Race cars, lasers, aeroplanes

httpv://youtu.be/i6-brapfeSM

Neat article at the Onion A/V Club about the business motives that created Duck Tales, the way the show kicked off the era of high-quality animated afternoon TV (including the Disney Afternoon, which I admit I grew up on) and how Disney is largely to thank for the changes to the TV business that killed the very genre they’d advanced.

“It’s an understatement to say DuckTales was a hit. Not only did it lead to a huge number of additional Disney animated shows that entered the “Disney afternoon” syndication package—shows like Chip ’N’ Dale Rescue RangersTaleSpin, and Darkwing Duck—but it led to other studios raiding their own cabinets to see what could be reworked into programs that would entertain America’s bored latchkey kids. With the rise of two-income households, there were more and more kids out there who couldn’t be bothered to do their homework until someone made them, and an army of shows marched onto TV to entertain them, including legitimate classics like Animaniacs and Batman: The Animated Series.”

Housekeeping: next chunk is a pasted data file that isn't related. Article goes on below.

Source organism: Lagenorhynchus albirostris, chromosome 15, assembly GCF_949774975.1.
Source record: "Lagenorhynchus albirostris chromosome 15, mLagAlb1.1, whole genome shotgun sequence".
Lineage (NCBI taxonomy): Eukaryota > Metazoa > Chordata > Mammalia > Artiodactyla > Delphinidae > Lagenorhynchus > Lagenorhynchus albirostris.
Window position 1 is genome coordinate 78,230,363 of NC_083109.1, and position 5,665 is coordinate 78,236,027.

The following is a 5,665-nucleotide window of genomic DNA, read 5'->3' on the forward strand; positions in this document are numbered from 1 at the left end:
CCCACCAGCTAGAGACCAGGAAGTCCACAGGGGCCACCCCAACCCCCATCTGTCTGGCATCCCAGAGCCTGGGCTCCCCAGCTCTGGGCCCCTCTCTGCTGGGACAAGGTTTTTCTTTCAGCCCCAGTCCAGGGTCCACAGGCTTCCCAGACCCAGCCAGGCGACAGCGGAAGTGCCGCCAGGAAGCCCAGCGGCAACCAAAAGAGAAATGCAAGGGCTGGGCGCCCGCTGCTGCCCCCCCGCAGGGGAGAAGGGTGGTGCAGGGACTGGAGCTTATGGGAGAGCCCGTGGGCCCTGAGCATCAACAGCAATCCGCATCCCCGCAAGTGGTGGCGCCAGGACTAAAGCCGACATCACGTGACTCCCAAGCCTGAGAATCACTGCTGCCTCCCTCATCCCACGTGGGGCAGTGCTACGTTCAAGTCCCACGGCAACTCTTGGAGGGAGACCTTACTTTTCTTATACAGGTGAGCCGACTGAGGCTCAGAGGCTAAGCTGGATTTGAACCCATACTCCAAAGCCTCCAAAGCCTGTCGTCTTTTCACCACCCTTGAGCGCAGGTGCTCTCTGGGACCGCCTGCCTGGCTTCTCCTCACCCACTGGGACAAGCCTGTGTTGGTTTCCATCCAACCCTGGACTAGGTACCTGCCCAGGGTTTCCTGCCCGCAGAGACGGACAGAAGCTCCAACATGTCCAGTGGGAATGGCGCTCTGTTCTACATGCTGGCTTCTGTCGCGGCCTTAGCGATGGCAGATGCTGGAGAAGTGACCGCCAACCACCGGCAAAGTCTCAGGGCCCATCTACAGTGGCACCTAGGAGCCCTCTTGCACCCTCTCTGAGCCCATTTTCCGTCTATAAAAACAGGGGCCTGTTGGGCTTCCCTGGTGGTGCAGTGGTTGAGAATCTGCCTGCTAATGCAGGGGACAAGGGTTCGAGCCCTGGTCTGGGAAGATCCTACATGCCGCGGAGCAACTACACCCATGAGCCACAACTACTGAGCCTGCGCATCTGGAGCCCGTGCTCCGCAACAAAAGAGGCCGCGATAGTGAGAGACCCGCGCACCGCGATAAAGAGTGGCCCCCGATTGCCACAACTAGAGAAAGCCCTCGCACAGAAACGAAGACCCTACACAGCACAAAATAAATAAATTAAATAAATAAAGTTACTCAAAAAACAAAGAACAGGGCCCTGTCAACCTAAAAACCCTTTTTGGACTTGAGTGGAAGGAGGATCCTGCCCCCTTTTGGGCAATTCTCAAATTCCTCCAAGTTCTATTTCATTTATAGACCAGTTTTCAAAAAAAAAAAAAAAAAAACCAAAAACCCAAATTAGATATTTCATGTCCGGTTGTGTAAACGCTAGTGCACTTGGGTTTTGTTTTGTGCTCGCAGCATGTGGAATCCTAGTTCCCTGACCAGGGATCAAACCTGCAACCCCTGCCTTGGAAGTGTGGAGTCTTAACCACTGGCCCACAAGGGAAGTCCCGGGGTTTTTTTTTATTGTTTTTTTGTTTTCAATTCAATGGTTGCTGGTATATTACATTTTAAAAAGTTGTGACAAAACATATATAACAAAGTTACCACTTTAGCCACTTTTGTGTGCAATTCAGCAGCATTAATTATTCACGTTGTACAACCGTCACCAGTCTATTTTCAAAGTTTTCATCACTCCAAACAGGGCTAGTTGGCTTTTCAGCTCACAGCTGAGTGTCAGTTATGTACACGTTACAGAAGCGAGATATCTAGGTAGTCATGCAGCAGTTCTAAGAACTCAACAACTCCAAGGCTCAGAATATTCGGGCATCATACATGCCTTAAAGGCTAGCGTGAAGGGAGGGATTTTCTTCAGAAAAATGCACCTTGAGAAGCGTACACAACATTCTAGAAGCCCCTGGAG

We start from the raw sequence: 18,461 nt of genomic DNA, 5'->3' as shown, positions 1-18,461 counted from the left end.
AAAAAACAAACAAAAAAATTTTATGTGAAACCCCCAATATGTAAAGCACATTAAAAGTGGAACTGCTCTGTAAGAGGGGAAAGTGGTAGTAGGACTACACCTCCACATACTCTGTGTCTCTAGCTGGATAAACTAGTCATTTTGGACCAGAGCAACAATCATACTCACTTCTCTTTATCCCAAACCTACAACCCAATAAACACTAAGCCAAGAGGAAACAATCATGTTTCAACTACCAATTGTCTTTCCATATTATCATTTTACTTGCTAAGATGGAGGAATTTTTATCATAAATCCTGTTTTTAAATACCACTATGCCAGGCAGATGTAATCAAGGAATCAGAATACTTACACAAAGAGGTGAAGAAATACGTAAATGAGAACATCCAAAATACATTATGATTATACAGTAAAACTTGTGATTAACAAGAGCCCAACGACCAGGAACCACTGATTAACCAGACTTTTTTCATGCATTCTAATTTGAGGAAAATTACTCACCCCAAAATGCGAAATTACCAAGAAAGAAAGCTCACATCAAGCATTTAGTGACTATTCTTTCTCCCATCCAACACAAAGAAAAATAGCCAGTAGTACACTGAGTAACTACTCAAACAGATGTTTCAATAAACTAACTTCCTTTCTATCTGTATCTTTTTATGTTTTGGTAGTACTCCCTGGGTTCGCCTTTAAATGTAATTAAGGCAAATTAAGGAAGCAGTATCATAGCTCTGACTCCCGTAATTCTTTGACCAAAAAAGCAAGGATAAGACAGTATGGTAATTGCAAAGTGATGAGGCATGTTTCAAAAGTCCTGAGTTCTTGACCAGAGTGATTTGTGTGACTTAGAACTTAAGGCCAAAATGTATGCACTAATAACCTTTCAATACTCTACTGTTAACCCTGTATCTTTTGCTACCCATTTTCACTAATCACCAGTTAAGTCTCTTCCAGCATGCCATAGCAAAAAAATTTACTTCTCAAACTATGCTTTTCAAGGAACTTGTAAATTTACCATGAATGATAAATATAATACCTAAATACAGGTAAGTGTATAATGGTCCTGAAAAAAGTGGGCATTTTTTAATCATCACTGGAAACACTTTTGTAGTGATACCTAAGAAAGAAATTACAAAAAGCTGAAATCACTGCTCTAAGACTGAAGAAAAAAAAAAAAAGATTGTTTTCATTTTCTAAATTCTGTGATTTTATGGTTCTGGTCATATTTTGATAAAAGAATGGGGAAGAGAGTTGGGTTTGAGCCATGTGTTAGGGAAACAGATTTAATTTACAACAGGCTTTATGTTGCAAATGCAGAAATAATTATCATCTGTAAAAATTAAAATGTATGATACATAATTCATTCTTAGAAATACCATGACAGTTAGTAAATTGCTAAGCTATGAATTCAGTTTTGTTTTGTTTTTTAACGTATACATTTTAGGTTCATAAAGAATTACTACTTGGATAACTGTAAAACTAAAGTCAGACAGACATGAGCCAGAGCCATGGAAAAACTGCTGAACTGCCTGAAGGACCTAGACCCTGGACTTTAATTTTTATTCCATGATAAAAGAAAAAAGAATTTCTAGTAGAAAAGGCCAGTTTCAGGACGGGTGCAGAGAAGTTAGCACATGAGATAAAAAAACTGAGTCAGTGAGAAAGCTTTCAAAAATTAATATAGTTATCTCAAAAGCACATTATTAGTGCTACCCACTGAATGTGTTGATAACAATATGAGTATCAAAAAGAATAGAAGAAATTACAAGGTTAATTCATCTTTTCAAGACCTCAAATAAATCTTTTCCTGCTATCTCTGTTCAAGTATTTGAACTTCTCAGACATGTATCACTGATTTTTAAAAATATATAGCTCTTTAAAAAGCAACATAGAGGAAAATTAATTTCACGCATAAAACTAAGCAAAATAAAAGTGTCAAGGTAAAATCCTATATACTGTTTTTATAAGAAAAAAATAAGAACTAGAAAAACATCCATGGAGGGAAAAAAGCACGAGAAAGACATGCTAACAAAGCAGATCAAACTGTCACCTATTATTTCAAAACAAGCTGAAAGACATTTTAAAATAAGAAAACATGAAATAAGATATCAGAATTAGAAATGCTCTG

Even as a kid, I remember thinking the Disney animated shows, like Gummi Bears and Duck Tales, Tale Spin, and so on were just better than other animated shows. The animation looked cleaner, smoother, and more vivid, the stories were better, the concepts were cooler, etc. I didn’t know enough then to put my finger on it, but it’s interesting to go back and read the motives.

…and I still want to dress up for Halloween some year as Don Karnage.

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Chris
Chris is an author, artist, personal trainer, and long-time nonprofit fundraiser. His work has appeared in The Nib, GOOD, the Huffington Post, Salon, MTV, and numerous other publications. Chris lives in New York City.

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